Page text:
Every single chapter is titled with the name of the main subject of the chapter, with their pronouns, italicized, in a smaller font, and in parentheses, below the person’s name, along with the word “Pronouns”. So, like this:


(Pronouns: She/her/hers)

Also, when other individuals are introduced throughout the text, their pronouns are also provided immediately after their name is first used– but oddly inconsistently, as it’s not used for everyone. (I swear that Dr. Shah directly addresses her rationale for this at some point in the book, but I can’t find it, and it doesn’t appear to be in the introduction, which is the most obvious place.)

At any rate, that’s what triggered the post: because for some reason this became distracting as hell over the course of the book, and I wanted to kind of talk it out and see if anybody pushed back at me. Putting your pronouns on a profile (or, as I did at a con once, on a sticker that you’re wearing) has the advantage of letting strangers know how to refer to you. Again, sometimes it’s more obvious than others– no one is going to look at me and call me “she” unless explicitly told to– but I get why it’s a thing and I participate in it.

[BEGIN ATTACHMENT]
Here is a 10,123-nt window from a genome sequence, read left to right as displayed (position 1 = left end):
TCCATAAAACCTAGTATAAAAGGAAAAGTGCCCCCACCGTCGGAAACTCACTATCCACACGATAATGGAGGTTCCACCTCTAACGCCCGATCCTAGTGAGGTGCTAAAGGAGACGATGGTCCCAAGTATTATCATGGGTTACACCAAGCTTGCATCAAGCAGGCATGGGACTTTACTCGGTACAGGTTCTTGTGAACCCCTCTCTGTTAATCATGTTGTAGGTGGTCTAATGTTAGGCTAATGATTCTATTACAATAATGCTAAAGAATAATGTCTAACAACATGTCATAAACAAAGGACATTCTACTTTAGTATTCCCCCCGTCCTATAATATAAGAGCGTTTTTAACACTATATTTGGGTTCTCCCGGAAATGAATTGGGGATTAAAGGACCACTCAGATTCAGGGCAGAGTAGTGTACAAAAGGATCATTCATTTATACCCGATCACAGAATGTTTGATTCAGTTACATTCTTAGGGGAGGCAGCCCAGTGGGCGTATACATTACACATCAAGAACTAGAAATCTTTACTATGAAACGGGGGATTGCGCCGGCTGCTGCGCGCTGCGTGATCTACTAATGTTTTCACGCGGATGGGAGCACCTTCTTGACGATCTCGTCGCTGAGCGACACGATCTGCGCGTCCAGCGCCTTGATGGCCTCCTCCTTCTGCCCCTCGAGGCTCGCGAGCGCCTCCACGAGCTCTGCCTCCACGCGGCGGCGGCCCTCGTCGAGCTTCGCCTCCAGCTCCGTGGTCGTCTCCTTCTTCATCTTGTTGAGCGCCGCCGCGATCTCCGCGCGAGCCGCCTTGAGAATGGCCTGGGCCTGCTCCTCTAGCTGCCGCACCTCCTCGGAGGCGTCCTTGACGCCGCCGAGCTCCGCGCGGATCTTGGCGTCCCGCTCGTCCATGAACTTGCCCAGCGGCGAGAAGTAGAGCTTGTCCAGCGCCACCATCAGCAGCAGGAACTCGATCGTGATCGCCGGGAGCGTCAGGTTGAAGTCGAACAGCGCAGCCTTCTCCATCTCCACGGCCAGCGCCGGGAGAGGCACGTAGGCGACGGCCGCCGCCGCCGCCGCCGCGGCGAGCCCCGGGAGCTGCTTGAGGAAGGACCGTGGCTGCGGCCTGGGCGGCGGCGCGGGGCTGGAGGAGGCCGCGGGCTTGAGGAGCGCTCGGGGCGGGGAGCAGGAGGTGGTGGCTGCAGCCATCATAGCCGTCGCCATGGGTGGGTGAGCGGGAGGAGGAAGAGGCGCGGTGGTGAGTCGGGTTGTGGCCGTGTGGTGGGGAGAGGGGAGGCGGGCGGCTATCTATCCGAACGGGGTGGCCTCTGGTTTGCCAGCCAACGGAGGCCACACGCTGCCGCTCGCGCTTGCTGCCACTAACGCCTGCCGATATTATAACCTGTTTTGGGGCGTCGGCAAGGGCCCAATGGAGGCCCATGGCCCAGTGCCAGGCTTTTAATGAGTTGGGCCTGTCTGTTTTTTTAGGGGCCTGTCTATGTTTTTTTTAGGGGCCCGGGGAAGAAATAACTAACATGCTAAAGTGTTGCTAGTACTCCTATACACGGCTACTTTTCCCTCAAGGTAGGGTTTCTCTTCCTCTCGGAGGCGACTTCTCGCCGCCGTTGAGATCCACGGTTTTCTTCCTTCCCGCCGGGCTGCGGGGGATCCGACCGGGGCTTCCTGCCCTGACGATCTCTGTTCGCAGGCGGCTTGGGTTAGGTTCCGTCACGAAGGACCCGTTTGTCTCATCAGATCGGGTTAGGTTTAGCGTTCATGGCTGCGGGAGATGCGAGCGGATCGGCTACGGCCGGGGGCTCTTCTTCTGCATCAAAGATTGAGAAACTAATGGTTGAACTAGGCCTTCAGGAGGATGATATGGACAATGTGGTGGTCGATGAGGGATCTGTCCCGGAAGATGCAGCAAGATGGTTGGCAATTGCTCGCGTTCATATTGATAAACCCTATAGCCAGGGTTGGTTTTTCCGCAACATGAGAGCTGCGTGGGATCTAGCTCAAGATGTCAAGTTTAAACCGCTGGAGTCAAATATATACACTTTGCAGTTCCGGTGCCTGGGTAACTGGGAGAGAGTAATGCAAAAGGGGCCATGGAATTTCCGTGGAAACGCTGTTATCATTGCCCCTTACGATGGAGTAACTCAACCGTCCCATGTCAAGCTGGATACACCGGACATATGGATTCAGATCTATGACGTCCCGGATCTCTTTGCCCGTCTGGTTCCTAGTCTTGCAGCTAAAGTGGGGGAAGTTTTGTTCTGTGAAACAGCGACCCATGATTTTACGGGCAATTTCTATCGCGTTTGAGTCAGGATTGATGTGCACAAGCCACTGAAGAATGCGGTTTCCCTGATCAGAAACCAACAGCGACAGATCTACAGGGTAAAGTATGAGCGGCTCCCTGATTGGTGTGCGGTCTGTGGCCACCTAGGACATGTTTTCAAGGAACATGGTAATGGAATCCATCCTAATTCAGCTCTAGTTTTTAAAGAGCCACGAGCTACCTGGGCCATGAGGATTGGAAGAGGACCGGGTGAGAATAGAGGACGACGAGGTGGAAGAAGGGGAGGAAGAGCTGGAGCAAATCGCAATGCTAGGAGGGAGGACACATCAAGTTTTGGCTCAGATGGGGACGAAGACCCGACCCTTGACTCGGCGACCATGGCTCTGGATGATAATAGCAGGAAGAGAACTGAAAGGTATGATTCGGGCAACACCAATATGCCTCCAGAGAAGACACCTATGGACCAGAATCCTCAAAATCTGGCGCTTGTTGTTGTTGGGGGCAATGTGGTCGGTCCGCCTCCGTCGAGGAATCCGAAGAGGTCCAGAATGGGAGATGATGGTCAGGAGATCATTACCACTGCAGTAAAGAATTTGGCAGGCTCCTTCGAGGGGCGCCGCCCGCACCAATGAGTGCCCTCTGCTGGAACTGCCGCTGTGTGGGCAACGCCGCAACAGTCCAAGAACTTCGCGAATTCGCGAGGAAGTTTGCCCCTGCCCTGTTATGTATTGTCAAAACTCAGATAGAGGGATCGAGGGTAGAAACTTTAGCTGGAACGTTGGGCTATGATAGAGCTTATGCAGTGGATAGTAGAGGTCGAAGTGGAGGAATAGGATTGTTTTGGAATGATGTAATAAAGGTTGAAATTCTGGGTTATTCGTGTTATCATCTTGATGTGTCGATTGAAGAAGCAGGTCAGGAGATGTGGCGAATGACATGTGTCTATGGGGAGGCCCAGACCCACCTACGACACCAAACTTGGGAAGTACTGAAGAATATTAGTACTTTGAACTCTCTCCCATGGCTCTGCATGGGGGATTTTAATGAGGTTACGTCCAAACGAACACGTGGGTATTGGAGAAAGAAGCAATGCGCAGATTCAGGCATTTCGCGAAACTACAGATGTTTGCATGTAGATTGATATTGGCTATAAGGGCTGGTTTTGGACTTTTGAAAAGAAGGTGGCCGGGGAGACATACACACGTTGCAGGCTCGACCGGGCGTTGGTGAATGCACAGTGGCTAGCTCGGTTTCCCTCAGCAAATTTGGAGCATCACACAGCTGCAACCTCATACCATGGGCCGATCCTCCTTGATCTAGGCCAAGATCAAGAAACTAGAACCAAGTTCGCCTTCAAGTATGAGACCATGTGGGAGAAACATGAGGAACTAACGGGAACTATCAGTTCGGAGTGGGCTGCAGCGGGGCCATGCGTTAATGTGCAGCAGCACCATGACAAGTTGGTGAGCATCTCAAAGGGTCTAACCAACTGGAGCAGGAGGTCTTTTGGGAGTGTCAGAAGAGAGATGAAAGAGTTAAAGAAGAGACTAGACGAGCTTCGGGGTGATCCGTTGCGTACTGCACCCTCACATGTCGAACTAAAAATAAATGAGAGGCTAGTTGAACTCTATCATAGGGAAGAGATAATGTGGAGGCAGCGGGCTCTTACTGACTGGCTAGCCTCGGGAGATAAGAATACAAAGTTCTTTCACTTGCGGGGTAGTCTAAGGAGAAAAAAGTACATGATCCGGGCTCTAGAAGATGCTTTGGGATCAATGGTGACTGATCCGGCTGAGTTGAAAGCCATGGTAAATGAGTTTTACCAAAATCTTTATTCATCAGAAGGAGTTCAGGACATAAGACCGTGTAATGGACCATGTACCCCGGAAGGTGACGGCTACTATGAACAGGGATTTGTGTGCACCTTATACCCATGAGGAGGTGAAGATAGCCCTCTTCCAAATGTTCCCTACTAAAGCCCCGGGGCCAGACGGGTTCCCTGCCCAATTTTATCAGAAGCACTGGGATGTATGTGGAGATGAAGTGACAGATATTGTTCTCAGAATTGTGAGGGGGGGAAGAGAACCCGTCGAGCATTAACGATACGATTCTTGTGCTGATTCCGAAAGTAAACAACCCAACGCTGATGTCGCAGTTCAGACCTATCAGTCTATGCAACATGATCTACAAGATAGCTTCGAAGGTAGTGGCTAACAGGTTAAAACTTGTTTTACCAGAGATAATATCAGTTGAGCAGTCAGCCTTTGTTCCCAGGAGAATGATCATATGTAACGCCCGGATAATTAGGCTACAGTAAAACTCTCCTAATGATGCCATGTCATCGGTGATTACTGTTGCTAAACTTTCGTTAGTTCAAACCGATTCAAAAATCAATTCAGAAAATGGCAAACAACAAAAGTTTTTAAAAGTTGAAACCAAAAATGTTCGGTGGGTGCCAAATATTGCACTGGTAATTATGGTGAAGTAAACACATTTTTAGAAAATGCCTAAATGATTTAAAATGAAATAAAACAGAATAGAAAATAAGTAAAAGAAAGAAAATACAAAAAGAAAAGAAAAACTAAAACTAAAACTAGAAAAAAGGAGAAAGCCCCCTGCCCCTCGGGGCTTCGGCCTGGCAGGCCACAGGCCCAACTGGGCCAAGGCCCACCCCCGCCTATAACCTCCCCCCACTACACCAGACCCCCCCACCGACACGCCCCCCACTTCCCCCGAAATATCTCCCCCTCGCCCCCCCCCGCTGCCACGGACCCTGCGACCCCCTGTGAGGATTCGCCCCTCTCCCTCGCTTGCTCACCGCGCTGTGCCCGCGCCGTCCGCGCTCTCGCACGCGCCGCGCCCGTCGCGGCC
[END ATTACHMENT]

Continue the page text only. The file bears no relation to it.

This book does things like this:

When I spoke to Dr. Hoobity (Pronouns: she/her/hers), she told me that…